Eyes Wide Shut: One in Six Fatal Crashes Involve a Drowsy Driver

Nearly one in three drivers admit to driving drowsy in the past month 


Phoenix, Nov. 8, 2012. Driving while drowsy doesn’t sound deadly, but it all too often is. In recognition of Drowsy Driving Prevention Week (Nov. 12-18), AAA Arizona would like to alert motorists to the risks of this common, yet dangerous driving practice.

"Driving drowsy can have significant impacts on reaction time, vision impairment and lapses in overall judgment; effects similar to driving impaired,” said Linda Gorman, director of communications and public affairs for AAA Arizona. “Most drivers underestimate the risks of drowsy driving and overestimate their ability to deal with it—that’s a dangerous combination.”

The AAA Foundation recently analyzed data from the National Highway Traffic Safety Administration (NHTSA) of the prevalence of this risky behavior:

  • Drowsy driving is one of the leading contributors to traffic crashes. One in six deadly crashes involves a drowsy driver.
  • Motorists understand the danger, but do it anyway. Eight out of 10 people view other drivers driving while drowsy as a serious threat to their safety, yet many admit to doing it themselves. In fact, 30 percent of drivers reported having driven in the past 30 days when they were so tired that they struggled to keep their eyes open.
  • Younger drivers are more likely to drive while drowsy. One in seven licensed drivers ages 16-24 admitted to having nodded off at least once while driving in the past year as compared to one in ten of all licensed drivers. In addition, drivers age 16-24 were more likely, by some 78 percent, to be drowsy at the time of the crash as drivers age 40-59.
  • One gender is guiltier than the other. Men (52 percent) were more likely than women (30 percent) to report having ever fallen asleep while driving; men (14 percent) were also more likely than women (8 percent) to admit having done so in the past year.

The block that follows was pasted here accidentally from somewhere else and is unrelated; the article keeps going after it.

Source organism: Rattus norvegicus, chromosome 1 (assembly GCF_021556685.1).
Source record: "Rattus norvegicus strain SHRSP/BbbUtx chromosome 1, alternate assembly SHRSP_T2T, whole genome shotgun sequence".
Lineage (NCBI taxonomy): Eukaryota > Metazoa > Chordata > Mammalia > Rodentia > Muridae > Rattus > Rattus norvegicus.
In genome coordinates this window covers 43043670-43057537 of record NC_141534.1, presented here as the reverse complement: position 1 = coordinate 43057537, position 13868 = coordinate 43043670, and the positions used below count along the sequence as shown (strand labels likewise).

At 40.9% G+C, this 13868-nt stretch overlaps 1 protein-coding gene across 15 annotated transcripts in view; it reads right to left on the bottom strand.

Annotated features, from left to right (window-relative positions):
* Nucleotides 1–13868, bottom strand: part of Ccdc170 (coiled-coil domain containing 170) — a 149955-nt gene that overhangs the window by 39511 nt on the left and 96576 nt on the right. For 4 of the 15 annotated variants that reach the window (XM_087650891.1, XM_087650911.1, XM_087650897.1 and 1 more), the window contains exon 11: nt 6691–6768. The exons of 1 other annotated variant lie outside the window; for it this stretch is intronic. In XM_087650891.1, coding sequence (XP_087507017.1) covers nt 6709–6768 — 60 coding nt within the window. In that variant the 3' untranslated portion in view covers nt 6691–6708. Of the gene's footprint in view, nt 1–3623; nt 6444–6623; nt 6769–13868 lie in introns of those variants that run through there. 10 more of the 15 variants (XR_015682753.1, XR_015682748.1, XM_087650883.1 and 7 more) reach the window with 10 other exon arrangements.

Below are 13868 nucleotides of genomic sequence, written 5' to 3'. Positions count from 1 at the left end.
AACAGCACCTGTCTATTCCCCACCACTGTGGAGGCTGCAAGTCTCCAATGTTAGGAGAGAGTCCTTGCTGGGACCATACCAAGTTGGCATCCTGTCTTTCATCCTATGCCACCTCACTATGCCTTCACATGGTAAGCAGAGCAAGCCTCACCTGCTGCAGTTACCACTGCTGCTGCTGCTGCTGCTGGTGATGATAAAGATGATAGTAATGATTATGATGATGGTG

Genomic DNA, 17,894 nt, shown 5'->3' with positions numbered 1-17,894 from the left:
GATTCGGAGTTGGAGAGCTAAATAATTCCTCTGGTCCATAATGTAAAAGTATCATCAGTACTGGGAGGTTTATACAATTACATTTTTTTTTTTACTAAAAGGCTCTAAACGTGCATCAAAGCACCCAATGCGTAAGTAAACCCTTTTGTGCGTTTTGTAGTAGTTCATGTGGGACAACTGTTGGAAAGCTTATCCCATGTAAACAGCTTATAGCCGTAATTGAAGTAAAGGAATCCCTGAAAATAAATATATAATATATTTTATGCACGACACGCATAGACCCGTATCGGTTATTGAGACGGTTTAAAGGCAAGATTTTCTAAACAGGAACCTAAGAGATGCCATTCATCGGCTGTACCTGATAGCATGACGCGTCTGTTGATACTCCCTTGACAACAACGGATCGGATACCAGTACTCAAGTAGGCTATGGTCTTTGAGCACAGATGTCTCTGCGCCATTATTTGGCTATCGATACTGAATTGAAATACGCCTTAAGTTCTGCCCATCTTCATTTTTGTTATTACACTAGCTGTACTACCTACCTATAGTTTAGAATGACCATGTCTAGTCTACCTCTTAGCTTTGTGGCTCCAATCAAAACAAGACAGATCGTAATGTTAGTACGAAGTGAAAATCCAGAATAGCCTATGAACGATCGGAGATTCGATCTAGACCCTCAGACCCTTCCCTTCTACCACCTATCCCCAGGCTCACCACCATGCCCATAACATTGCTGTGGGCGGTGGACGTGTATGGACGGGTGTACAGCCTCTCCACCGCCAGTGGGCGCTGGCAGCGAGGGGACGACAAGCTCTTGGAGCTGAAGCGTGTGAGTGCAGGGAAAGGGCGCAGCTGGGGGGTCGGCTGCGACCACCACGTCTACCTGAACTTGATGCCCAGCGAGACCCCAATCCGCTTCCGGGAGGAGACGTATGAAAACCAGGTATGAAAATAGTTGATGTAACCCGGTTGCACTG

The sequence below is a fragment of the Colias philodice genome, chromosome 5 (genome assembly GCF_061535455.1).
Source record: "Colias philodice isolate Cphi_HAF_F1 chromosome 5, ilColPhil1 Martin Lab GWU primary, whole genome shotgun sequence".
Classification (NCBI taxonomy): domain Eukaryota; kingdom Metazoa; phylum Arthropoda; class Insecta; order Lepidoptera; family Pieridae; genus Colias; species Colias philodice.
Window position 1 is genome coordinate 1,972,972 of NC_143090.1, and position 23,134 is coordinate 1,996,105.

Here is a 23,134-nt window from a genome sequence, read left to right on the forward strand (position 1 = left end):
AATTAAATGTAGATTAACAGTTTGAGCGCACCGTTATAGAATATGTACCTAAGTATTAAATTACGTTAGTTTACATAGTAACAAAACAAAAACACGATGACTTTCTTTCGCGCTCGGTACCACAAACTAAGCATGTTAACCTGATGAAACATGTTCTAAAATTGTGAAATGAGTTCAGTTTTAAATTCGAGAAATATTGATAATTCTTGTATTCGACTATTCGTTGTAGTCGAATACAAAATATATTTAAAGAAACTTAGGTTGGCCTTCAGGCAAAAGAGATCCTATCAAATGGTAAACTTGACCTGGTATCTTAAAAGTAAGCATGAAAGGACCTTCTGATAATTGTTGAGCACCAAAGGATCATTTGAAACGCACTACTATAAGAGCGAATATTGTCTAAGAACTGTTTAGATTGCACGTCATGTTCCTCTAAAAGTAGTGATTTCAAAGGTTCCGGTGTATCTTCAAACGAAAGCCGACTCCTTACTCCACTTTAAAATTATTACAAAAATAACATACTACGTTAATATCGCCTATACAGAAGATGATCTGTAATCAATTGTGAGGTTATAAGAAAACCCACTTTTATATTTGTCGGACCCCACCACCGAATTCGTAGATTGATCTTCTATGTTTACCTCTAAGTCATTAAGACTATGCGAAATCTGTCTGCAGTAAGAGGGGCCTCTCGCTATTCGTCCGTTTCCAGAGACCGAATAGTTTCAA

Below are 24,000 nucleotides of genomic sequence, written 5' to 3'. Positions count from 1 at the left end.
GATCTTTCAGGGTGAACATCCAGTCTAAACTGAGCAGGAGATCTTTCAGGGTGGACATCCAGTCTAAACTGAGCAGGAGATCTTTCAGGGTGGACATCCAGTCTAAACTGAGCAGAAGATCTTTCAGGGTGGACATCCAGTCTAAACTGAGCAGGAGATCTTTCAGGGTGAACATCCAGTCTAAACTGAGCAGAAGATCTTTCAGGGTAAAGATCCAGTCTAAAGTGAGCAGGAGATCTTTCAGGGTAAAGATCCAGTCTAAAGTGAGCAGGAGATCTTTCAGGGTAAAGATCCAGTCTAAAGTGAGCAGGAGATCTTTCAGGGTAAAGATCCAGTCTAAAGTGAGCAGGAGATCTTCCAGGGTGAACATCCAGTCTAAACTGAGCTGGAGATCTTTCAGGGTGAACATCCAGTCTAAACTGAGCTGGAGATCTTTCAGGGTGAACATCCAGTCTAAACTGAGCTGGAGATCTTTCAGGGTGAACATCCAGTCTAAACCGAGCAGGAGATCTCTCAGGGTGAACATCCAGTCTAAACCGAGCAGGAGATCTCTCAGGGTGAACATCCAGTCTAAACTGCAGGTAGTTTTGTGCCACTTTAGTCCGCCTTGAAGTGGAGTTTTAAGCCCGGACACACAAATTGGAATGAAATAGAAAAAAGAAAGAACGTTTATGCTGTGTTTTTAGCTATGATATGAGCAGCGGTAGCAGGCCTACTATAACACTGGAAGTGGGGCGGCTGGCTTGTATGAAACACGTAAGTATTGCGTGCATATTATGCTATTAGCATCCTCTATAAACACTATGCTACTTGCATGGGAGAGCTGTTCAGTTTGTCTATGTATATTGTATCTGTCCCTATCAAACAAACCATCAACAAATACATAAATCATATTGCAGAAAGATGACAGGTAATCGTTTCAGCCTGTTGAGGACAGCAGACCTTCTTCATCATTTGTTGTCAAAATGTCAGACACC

In support of the National Sleep Foundation’s Drowsy Driving Prevention Week®, which runs Nov. 12-18, AAA would like to offer the following tips to avoid driving drowsy:

  • Get plenty of sleep (at least seven hours) the night before a long trip.
  • Travel at times when you are normally awake, and stay overnight rather than driving straight through. Stop driving if you become sleepy; someone who is tired could fall asleep at any time.
  • Schedule a break every two hours or every 100 miles, even if you aren’t feeling fatigue.
  • Travel with a companion and take turns driving. Vehicles in which the driver was accompanied by a passenger were nearly 50 percent less likely to be involved in a drowsy driving-related crash, according to AAA data.
  • Avoid heavy foods or medications that cause drowsiness or other impairment.
  • Do not rely on caffeine to keep you awake. Individuals react to caffeine differently, and they also feel the effects at different times. Caffeinated beverages should never be used as a substitute for sleep.


For more information on drowsy driving, including the AAA Foundation’s brochure, How To Avoid Drowsy Driving, visit AAAFoundation.org. AAA is an advocate for the safety and security for the motoring public. For more information on the club’s advocacy efforts, visit www.aaa.com.


AAA Arizona, the Arizona affiliate of AAA, provides automotive, insurance and travel services to more than 825,000 Arizona members. Annually, AAA’s Roadside Assistance responds to more than 450,000 calls for help on Arizona roadways. The auto club also provides insurance, travel, auto repair, discounts and financial services to AAA members. Since its founding in 1927, AAA Arizona has been a leading advocate for the safety and security of all travelers.